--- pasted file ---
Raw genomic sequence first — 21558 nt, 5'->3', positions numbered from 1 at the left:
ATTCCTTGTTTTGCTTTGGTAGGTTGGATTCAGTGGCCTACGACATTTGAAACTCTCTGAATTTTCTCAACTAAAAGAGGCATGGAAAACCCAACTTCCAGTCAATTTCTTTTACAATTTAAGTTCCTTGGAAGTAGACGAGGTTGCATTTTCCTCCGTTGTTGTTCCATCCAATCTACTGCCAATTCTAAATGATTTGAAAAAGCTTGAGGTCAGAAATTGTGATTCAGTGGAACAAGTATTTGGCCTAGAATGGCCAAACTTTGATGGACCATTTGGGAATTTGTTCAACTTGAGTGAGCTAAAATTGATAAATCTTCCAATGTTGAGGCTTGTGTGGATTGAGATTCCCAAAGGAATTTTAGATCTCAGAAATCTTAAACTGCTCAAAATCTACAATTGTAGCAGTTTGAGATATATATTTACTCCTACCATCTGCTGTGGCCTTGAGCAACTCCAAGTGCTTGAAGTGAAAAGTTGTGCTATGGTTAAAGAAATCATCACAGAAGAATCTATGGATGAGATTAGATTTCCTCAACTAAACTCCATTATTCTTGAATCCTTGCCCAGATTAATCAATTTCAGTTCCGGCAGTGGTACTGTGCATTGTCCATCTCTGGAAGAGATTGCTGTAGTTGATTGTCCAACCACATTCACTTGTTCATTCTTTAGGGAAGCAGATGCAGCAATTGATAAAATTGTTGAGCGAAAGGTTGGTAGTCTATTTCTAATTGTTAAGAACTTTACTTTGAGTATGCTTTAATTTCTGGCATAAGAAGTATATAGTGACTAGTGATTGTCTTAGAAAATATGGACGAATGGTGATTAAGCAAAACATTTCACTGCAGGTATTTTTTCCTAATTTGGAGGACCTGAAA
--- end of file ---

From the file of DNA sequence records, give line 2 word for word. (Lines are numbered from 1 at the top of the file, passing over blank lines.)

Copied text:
ATTCCTTGTTTTGCTTTGGTAGGTTGGATTCAGTGGCCTACGACATTTGAAACTCTCTGAATTTTCTCAACTAAAAGAGGCATGGAAAACCCAACTTCCAGTCAATTTCTTTTACAATTTAAGTTCCTTGGAAGTAGACGAGGTTGCATTTTCCTCCGTTGTTGTTCCATCCAATCTACTGCCAATTCTAAATGATTTGAAAAAGCTTGAGGTCAGAAATTGTGATTCAGTGGAACAAGTATTTGGCCTAGAATGGCCAAACTTTGATGGACCATTTGGGAATTTGTTCAACTTGAGTGAGCTAAAATTGATAAATCTTCCAATGTTGAGGCTTGTGTGGATTGAGATTCCCAAAGGAATTTTAGATCTCAGAAATCTTAAACTGCTCAAAATCTACAATTGTAGCAGTTTGAGATATATATTTACTCCTACCATCTGCTGTGGCCTTGAGCAACTCCAAGTGCTTGAAGTGAAAAGTTGTGCTATGGTTAAAGAAATCATCACAGAAGAATCTATGGATGAGATTAGATTTCCTCAACTAAACTCCATTATTCTTGAATCCTTGCCCAGATTAATCAATTTCAGTTCCGGCAGTGGTACTGTGCATTGTCCATCTCTGGAAGAGATTGCTGTAGTTGATTGTCCAACCACATTCACTTGTTCATTCTTTAGGGAAGCAGATGCAGCAATTGATAAAATTGTTGAGCGAAAGGTTGGTAGTCTATTTCTAATTGTTAAGAACTTTACTTTGAGTATGCTTTAATTTCTGGCATAAGAAGTATATAGTGACTAGTGATTGTCTTAGAAAATATGGACGAATGGTGATTAAGCAAAACATTTCACTGCAGGTATTTTTTCCTAATTTGGAGGACCTGAAA